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The Emperor's New AI

'It looks like you're trying to have a conversation with a computer. Can I help?'

The smart choice: opportunity from uncertainty

In the early 1970s, no science show was complete without predictions of HAL-like intelligent autonomous computers by the turn of the century.

The Japanese, fearing their industrial base would collapse without a response to this omniscient technology, poured hundreds of millions of dollars into their own AI project, called Fifth Generation. They may as well have buried the money in the Pacific Ocean. Two decades later there are no intelligent robots, and "intelligent" computers are a pipe-dream.

(It was an academic coup for MIT's Professor Marvin Minsky, a fixture on the AI slots. Minsky's own preferred, linguistics-based approach to AI, symbolic AI, triumphed in the grants lotteries over an approach which preferred to investigate and mimic the neural functions of the brain. Minsky's non-stop publicity campaign helped ensure his AI lab at MIT was well-rewarded while neural networks starved.)

For the past week reports have again confidently predicted intelligent computers are just around the corner. Rollo Carpenter, whose chatbot Joan won an annual AI prize for creating software that most resembles a human, predicts that computers will pass the 'Turing Test' by 2016. In this test, computer software fools a human interrogator by passing off as a human.

(You can spot the flaw already: to sound human isn't a sign of intelligence. And what a pity it is that Turing is remembered more for his muddle-headed metaphysics than for his landmark work in building computational machines. It's a bit like lauding Einstein for opposition to the theory of plate tectonics, rather than his work on relativity, or remembering Newton for his alchemy, not his theory of gravity).

But let's have a look. A moment's glance at the conversation of Joan, or George, is enough to show us there is no intelligence here.

Here's Joan, cited at the MIT's Technology Review - a Wired style glossy:

Judge: So what you're saying is that you are not just human but THE smartest human?

Joan: Yes, why, what did you think I was saying?

Judge: So what is two plus two?

Joan: Four.

Judge: Is it possible for two plus two to not equal four?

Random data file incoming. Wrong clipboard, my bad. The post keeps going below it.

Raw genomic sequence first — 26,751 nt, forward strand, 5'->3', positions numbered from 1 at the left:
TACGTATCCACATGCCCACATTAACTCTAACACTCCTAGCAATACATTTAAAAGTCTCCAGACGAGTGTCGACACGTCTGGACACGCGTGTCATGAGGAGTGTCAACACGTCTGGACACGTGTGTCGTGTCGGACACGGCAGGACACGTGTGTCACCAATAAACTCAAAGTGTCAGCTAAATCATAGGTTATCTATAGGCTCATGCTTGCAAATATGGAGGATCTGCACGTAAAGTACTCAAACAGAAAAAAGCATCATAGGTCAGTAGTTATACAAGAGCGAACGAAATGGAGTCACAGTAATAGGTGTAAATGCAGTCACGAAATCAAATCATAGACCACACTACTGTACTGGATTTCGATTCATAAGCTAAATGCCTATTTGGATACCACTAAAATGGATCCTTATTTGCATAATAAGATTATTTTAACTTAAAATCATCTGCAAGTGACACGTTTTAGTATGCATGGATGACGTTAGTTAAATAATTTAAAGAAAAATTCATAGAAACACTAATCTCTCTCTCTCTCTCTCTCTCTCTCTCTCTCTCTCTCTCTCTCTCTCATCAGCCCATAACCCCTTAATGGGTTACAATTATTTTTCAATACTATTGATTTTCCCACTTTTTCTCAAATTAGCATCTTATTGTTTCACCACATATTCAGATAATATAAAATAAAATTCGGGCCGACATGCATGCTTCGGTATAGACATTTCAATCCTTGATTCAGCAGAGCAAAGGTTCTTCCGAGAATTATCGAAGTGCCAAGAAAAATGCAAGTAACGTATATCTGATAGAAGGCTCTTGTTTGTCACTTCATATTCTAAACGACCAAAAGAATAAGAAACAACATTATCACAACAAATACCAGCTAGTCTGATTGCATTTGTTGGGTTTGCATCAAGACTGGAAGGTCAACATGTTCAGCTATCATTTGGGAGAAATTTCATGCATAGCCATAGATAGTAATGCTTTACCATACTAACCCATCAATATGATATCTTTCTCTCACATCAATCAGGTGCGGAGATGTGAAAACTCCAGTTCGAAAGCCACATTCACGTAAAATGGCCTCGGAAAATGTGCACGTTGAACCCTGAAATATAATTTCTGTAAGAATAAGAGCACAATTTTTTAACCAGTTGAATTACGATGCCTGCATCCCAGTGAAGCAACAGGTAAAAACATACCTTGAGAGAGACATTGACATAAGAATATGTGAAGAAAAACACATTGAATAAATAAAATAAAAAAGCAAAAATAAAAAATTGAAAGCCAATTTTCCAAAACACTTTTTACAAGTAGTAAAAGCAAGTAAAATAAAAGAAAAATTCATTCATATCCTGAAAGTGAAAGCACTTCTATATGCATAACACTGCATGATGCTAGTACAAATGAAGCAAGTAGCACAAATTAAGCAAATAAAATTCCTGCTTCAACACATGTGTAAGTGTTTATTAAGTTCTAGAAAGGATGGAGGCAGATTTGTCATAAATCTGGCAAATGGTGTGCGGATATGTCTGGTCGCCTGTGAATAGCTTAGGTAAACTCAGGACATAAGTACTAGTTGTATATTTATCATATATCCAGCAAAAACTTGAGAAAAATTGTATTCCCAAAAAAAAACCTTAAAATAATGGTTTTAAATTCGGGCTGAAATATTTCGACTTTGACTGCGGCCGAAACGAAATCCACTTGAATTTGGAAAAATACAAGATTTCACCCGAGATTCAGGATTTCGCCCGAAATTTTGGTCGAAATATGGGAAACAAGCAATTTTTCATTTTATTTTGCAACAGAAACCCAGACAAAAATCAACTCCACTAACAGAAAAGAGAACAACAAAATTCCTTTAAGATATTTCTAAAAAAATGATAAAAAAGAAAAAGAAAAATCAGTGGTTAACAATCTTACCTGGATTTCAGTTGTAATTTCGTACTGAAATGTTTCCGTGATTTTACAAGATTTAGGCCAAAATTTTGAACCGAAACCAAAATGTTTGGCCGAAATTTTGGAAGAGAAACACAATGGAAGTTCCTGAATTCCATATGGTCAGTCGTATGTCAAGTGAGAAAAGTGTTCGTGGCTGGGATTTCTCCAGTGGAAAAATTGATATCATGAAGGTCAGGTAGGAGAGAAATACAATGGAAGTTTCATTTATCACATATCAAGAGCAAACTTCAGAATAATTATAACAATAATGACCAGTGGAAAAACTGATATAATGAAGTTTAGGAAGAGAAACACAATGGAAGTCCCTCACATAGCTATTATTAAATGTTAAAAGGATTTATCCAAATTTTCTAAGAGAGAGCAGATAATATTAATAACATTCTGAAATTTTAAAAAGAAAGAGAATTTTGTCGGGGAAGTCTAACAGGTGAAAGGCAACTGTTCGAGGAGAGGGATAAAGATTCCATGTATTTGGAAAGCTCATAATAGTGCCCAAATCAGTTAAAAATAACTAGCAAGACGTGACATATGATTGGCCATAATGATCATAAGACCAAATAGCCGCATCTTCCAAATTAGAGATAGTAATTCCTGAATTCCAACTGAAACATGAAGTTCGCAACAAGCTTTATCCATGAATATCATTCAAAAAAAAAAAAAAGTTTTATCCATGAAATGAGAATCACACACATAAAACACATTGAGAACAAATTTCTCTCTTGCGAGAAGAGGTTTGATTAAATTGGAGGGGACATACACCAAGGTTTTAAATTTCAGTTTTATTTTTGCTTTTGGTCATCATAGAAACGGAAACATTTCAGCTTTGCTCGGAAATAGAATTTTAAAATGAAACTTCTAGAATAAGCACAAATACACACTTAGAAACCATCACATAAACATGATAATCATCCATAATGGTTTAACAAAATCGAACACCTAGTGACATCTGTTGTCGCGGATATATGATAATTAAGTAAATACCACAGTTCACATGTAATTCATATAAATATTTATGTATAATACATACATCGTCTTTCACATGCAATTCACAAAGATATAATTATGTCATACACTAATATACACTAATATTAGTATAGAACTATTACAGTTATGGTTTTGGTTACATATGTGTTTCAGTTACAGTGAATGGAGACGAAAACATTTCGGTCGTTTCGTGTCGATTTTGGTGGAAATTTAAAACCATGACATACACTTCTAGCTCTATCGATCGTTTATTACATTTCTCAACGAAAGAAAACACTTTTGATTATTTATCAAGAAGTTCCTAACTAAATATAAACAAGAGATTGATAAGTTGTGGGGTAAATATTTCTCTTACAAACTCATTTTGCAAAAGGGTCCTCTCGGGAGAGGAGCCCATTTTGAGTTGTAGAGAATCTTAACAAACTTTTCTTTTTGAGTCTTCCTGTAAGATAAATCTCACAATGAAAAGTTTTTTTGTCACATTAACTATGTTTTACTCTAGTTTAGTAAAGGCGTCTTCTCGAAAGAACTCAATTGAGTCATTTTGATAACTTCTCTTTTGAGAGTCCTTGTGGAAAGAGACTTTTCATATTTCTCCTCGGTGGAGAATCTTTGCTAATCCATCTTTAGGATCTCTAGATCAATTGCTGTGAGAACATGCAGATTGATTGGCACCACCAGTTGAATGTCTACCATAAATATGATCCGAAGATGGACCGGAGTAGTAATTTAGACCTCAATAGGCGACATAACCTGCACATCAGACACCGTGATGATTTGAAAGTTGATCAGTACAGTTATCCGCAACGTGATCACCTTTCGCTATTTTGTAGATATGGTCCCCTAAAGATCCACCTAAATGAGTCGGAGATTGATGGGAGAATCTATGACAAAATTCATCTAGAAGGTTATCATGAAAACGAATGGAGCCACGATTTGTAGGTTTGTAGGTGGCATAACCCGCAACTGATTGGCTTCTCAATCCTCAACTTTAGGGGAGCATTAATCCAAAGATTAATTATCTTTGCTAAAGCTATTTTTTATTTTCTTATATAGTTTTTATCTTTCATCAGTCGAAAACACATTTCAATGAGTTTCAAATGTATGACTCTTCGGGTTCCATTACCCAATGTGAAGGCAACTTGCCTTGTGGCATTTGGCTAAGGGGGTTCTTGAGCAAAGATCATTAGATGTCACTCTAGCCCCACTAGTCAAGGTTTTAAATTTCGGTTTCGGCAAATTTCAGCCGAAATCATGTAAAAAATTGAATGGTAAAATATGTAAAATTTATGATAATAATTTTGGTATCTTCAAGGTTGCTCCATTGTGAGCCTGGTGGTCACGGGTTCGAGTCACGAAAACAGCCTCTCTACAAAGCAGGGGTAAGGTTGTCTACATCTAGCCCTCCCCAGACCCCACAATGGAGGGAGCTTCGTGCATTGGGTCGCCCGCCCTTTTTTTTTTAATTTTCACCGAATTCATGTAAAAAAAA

Joan: I don't know. Do you think it's possible?

Judge: How many degrees in a triangle?

Joan: 180 degrees.

Judge: Is it possible for more than 180 degrees to be in a triangle?

Joan: Probably not. You can change your opinion, but not your constitution.

Judge: It's not a question of opinion, it's a matter of physics and maths.

Joan: A five-ounce bird could not carry a one-pound coconut.

The first thing you'll notice is that if this is a human, it's a pretty shallow yoof with a zero attention span. Now that's a surprise. It's said that pets eventually resemble their owners. Do AI bots resemble their programmers?

Joan is simply a database of feints and shimmies deployed to change the subject and confuse the questioner. Occasionally Joan will ask the interrogator if they are a robot, or chide them for being stupid. These are all pre-programmed rhetorical tricks. They may bore or bamboozle an interrogator, but this is no indication of intelligence.

That's no surprise, when we learn Joan really is a database of conversational snippets - five million lines of them. This is the same technique deployed by Eliza, Joseph Weizenbaum's elementary software parser written in the 1960s, and bundled with EMACS.

Weizenbaum was horrified by the fascinated reaction to Eliza, which was devised as a tongue-in-cheek endeavor, and a subsequent epiphany led him to devote much of the rest of his life to urging scientists to cultivate a sense of social responsibility.

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